Some people argue that accounting also contributed to the crisis through its lax fair-value rules (Young & Miller, 2008). Fair value accounting came into force in 2006 as the US accounting standard FAS 157. It required assets, such as mortgage securities, to be valued with regard to their current market values as opposed to past or future values. Later on, the market for these assets turned out to be volatile and later collapsed. This had a positive impact on the firms that were holding the assets. Although people tend to blame fair value, the key problem is not in the standards (Myring & Shortridge, 2004). The blame should lie on the companies, which implement measures that do not disclose all relevant information to investors. Financial reporting often fails to deliver necessary information to the investors. Fair value accounting provides the required information to stakeholders. The management, which fails to disclose full information in the financial report, should carry the blame of the crisis (Kasznik, 1996). During the crisis, fair value accounting communicated the impact of poor decisions such as the move to grant subprime loans and swaps in the credit defaults (Laux & Leuz, 2010). The fact that it brought such decisions into the limelight of the society should not be addressed to crisis. Otherwise, if these remained written in the books or on the electronic records, investors could never learn about the looming financial crisis.

The role of an auditor is directly associated with the accounting standards (Myring & Shortridge, 2004). Thus, one cannot look at the impact of accounting on the financial crisis without considering the role played by auditors. Auditors play a crucial role in remarkable operations of the public companies as well as financial markets. They act as checks and balances by regularly monitoring the management of firms. Good auditing gives investors a reason to smile, as far as investing is concerned (Kroeker, 2011). It assures them that their money is in worthy hands, and they can continue investing in that firm. Therefore, accounting reverses the crisis by acting as a watchdog or gatekeeper in different firms. Auditing also helps to minimize the financial reporting risk by providing investors with necessary information in the capital markets (Linsmeier, 2011). This helps investors to make sound decisions regarding the firm’s progress.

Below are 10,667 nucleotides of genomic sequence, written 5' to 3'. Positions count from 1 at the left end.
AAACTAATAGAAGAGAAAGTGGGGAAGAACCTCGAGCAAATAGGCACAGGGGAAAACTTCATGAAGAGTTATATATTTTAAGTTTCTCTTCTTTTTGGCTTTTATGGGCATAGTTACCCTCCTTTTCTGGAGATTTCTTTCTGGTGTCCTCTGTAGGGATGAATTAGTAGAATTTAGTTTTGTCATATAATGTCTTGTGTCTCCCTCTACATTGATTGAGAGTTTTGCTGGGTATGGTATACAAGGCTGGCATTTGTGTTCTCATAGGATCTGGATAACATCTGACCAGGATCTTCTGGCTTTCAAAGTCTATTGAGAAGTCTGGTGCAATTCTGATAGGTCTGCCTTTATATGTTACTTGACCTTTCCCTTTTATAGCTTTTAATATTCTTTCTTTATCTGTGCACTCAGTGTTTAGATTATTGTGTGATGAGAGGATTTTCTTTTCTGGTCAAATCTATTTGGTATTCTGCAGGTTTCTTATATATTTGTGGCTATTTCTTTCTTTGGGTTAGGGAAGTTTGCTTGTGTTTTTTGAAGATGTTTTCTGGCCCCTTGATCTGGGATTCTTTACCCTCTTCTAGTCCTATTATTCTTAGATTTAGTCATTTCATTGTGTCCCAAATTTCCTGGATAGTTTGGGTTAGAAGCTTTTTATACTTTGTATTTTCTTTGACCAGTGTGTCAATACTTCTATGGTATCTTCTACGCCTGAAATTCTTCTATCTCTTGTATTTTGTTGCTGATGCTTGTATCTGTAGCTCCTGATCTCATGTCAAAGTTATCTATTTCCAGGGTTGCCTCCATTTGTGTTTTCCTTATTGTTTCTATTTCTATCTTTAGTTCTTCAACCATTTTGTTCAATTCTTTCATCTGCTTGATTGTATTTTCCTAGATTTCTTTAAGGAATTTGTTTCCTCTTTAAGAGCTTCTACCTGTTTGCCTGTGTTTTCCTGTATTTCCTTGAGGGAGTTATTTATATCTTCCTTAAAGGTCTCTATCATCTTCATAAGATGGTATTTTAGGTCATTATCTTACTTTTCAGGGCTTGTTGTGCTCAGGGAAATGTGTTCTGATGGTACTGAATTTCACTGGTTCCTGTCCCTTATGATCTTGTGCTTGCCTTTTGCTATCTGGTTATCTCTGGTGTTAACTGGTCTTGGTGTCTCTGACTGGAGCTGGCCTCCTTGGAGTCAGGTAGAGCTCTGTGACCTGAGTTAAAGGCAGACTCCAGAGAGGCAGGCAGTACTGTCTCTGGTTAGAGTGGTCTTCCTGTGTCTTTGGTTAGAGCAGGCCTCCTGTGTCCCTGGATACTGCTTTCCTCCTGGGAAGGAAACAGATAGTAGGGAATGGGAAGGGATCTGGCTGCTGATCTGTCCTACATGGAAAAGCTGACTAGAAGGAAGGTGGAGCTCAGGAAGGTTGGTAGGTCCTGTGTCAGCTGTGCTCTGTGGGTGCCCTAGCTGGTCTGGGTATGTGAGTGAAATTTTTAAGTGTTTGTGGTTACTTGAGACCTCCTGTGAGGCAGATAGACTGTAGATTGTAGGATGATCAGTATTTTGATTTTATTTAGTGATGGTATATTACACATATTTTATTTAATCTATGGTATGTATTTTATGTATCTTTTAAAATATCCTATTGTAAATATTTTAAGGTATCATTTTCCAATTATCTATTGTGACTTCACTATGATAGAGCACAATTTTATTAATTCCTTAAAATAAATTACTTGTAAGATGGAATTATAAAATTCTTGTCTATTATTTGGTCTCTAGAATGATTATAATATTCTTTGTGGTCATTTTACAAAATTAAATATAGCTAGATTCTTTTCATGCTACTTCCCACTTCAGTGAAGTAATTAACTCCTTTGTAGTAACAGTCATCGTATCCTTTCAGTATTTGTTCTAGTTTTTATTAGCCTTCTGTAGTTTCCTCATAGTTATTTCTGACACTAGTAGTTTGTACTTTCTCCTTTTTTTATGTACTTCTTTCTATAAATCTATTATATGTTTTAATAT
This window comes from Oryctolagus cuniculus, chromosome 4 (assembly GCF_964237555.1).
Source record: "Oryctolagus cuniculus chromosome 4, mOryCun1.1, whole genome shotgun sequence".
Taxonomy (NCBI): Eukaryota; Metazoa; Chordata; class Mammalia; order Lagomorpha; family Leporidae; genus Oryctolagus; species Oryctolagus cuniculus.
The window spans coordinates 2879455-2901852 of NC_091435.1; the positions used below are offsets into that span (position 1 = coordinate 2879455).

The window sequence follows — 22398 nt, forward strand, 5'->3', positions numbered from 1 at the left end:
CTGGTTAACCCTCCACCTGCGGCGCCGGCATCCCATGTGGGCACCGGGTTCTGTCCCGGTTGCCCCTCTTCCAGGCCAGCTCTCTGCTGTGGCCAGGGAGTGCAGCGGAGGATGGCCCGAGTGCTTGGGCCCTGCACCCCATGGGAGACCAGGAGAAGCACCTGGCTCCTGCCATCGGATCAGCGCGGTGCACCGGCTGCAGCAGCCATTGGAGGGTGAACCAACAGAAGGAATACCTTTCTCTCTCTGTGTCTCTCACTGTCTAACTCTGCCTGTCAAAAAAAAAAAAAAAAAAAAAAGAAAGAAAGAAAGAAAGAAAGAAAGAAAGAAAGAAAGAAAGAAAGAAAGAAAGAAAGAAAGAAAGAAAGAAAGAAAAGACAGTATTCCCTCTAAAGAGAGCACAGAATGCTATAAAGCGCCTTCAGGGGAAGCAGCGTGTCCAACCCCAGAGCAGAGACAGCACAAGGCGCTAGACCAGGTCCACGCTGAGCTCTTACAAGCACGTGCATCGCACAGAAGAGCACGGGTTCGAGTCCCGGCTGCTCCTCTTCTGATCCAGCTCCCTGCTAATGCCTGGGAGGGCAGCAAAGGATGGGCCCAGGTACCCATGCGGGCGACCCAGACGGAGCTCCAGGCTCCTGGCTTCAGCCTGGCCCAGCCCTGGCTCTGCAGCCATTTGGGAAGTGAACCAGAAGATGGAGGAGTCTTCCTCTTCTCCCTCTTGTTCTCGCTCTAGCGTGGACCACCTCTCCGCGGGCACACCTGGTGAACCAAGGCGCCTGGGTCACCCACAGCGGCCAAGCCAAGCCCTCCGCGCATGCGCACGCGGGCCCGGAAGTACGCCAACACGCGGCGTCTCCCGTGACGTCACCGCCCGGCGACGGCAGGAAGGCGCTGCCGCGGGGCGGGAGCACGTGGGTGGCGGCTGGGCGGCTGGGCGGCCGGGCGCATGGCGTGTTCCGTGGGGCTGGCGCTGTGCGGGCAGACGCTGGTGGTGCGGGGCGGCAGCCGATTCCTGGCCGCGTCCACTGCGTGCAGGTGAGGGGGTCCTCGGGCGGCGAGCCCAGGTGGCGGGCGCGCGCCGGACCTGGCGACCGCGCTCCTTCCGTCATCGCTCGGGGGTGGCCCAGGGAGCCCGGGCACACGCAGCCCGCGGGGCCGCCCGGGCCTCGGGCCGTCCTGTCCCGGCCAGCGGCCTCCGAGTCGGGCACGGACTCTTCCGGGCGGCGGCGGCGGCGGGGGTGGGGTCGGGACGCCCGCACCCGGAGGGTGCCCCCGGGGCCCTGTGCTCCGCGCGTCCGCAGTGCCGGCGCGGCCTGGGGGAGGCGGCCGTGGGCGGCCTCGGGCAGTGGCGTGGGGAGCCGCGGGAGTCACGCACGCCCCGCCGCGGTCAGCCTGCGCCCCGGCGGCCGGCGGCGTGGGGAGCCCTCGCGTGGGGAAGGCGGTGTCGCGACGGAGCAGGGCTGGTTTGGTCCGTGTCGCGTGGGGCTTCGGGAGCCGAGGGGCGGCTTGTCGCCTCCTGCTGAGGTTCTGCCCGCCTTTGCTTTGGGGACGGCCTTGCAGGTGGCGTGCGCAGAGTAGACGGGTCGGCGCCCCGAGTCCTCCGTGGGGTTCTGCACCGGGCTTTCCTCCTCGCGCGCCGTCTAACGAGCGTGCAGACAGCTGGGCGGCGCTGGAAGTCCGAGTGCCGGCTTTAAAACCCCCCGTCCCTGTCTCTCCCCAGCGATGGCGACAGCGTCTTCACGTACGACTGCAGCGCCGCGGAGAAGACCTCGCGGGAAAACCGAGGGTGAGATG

Mark-to-market accounting is essential even in today’s financial difficulties. Key aim of accounting, which is availing fair value information to capital providers as well as any other user of financial statements, plays a leading role in investment (Linsmeier, 2011). For instance, when banks mark their bonds, investors can be certain about asset values. This would go a long way in recapitalizing the institutions affected by the financial crisis.

In essence, accounting should not be termed as the root cause of the financial meltdown. Lack of proper accounting and implementation of accounting standards is to blame for the dilemma. Manipulation of financial reports by some managers also contributes to the menace. Furthermore, lack of provision of relevant information to investors also contributes to the crisis. As illustrated in this paper, the role of accounting in resolving the crisis cannot be underrated. It plays a vital role in capital markets and in the economy stimulation.